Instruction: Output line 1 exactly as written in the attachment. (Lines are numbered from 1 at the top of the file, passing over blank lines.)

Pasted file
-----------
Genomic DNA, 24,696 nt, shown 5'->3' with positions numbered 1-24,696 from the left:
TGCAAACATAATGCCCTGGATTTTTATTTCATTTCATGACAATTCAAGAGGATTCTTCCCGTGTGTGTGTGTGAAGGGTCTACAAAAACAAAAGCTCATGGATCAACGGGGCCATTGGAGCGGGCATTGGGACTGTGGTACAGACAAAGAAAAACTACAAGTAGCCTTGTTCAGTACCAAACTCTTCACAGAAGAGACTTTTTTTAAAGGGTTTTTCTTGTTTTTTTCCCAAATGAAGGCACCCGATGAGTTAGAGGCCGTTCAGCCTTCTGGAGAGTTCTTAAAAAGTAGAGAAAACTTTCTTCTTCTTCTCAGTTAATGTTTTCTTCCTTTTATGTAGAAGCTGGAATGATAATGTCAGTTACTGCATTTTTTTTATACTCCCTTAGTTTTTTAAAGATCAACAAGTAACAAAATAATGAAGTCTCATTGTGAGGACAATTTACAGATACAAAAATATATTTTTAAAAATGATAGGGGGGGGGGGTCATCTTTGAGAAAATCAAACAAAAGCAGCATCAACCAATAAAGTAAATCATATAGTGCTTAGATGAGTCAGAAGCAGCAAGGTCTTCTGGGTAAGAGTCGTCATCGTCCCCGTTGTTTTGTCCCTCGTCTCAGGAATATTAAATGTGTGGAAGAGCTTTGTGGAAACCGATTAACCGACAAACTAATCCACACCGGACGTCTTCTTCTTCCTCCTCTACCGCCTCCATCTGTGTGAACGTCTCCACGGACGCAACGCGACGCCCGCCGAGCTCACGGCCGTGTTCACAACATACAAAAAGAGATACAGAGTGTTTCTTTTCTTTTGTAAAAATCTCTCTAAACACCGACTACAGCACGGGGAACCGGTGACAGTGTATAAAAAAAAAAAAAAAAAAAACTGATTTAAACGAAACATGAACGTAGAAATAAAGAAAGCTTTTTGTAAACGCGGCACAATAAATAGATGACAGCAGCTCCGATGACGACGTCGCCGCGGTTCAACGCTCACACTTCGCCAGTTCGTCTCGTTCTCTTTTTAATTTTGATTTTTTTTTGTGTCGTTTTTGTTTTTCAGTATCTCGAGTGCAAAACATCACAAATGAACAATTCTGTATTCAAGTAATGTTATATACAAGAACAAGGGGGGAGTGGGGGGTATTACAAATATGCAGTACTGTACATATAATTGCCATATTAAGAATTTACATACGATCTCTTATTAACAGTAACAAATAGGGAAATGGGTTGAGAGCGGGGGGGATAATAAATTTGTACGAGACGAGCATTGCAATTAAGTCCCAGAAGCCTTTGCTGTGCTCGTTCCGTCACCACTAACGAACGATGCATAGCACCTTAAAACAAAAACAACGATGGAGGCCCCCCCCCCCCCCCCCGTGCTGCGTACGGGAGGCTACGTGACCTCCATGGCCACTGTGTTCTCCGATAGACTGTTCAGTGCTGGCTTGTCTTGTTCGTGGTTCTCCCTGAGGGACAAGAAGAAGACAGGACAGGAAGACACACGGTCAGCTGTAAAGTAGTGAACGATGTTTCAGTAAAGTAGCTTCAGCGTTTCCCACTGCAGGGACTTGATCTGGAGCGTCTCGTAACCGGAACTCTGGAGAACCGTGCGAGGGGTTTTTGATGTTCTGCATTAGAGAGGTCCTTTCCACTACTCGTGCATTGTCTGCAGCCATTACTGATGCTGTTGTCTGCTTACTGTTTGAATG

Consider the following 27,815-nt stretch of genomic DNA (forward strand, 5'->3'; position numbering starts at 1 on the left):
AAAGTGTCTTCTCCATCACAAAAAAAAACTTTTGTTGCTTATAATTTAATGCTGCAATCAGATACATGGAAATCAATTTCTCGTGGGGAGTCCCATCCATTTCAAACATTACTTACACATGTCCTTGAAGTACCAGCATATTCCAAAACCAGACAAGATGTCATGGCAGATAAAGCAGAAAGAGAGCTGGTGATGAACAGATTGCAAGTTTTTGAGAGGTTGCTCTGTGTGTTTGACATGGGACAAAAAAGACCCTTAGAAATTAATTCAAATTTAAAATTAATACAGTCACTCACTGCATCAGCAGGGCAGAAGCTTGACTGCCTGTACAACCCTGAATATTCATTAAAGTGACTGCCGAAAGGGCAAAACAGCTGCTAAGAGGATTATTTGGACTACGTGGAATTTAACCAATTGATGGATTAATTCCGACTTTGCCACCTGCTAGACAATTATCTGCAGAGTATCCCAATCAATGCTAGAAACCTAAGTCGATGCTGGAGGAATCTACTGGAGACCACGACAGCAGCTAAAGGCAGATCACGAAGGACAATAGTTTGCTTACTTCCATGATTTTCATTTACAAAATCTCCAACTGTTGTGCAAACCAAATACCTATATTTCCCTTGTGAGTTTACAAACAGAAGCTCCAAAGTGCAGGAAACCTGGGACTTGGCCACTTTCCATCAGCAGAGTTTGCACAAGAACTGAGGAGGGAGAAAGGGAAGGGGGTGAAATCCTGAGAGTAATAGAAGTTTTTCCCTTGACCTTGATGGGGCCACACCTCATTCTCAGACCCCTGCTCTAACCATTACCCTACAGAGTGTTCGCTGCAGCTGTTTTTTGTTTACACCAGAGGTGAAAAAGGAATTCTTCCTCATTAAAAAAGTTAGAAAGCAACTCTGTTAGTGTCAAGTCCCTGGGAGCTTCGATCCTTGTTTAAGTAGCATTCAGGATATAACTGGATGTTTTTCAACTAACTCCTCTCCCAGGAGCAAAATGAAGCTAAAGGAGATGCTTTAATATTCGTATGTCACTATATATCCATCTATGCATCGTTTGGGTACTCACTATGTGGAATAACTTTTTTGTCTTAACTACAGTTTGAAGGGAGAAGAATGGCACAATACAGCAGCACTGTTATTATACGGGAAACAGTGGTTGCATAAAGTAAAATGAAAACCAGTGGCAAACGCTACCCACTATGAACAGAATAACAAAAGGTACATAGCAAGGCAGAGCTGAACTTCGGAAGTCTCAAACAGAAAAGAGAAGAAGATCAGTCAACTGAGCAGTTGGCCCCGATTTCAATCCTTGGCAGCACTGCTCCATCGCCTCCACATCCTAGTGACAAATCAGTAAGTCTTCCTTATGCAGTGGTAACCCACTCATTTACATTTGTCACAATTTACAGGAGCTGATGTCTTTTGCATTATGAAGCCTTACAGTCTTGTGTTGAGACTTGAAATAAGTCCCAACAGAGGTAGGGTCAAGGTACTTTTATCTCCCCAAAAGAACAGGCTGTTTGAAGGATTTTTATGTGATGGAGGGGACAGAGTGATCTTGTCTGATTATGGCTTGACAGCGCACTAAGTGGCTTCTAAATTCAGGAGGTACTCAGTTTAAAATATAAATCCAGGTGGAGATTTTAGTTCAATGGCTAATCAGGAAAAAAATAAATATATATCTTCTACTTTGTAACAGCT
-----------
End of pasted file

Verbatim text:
Genomic DNA, 24,696 nt, shown 5'->3' with positions numbered 1-24,696 from the left: